The demolition contractor in June's disastrous collapse of a Center City building has been charged with six counts of third-degree murder, District Attorney Seth Williams announced Monday.
Williams said Griffin Campbell was "motivated by greed" - trying to maximize the salvage value of building materials - and elected not to use the safe but more labor-intensive way of razing the building at 2136 Market St.
An unsupported wall of the four-story building toppled at 10:41 a.m. on June 5, flattening the roof of the adjacent Salvation Army thrift store and crushing six people inside. Thirteen others were injured.
Williams said an investigating grand jury is still looking into the collapse and other people could be charged.
That news encouraged Jay Bryan, whose daughter Anne, a 24-year-old artist, was one of the six killed.
"I think there are more responsible parties that need to be brought to justice and I hope they are," said Bryan, the husband of City Treasurer Nancy Winkler. "We think, frankly, that the responsibility goes to the owner to be shared with the contractor."
Property owner Richard Basciano, of STB Investments Corp., was razing a series of buildings in that block - a seedy strip that included a peep show and porn theater - for a proposed mix development of apartments and retail stores.
According to the grand jury presentment, Basciano had owned the properties since 1994.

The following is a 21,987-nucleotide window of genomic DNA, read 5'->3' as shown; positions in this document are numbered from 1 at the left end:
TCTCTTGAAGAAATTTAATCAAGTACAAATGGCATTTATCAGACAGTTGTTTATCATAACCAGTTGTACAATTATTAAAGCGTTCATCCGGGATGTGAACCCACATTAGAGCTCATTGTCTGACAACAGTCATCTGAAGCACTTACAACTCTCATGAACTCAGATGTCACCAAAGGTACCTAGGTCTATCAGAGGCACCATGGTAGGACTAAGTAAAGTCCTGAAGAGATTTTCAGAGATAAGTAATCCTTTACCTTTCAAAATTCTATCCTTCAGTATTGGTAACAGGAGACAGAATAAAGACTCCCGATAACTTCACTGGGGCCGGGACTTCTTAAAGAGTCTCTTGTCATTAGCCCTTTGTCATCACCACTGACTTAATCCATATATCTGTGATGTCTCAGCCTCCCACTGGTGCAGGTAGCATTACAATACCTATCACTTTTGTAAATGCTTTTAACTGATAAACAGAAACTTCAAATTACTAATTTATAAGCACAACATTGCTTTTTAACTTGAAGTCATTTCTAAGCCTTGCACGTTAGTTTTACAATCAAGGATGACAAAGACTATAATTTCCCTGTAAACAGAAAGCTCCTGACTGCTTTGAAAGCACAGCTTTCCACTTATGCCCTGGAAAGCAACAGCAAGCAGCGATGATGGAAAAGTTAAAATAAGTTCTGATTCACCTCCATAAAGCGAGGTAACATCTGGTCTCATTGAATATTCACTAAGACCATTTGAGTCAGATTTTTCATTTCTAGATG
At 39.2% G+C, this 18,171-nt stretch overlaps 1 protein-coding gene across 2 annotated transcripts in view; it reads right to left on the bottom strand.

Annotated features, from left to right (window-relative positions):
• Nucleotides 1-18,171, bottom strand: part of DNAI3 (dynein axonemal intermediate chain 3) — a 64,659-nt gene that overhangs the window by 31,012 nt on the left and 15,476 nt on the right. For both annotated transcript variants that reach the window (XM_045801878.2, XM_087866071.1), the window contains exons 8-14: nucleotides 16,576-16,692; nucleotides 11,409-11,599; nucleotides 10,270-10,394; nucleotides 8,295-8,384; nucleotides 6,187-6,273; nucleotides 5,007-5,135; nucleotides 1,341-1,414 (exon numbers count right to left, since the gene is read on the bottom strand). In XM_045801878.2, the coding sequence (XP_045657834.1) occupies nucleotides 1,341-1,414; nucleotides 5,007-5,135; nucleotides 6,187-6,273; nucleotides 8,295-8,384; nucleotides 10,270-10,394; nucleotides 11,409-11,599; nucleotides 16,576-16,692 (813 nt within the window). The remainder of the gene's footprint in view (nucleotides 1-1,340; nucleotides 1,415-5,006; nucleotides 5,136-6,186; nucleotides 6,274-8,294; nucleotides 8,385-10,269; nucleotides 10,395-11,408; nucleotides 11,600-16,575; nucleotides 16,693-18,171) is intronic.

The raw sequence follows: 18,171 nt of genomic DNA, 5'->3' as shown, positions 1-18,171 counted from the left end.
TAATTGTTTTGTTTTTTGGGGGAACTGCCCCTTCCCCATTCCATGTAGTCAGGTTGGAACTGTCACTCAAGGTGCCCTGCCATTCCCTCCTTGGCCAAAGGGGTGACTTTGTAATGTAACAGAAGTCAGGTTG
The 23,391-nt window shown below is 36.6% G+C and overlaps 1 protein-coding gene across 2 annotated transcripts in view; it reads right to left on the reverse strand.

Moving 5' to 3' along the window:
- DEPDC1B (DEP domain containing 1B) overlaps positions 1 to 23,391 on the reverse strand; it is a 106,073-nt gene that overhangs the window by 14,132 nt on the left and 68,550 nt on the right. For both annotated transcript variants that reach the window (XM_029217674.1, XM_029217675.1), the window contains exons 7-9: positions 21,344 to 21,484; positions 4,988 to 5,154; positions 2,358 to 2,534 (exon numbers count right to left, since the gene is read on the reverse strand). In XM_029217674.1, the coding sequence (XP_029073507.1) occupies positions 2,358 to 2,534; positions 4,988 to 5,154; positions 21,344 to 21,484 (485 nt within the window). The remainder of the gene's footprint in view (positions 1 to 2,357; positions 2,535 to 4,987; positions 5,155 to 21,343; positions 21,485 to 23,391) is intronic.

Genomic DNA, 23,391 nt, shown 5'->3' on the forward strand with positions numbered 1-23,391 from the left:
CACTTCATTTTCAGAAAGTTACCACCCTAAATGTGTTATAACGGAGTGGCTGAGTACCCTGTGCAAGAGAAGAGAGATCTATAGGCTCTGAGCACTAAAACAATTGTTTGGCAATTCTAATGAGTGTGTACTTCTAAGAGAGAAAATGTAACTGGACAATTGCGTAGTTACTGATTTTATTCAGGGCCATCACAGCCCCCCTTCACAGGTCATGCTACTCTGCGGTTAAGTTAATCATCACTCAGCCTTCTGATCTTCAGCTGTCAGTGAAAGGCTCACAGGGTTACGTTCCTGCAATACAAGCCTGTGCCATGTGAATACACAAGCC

In addition to third-degree murder, Campbell was charged with six counts of involuntary manslaughter, 13 counts of reckless endangerment, causing and risking a catastrophe and criminal conspiracy.
An investigating grand jury also recommended an additional charge of criminal conspiracy against Sean Benschop, 42, operator of the 36,000-pound excavator, whose vibrations allegedly caused the unsupported wall to fall.
Benschop, also known as Kary Roberts, was arrested several days later after he tested positive for marijuana. He remains in custody on $1.55 million bail pending a preliminary hearing on Dec. 10 on involuntary manslaughter, reckless endangerment and risking a catastrophe.
Williams said prosecutors would ask that Campbell be held without bail pending trial because of the seriousness of the charges, which could put him in prison for life. Campbell surrendered to Central Detectives Monday afternoon.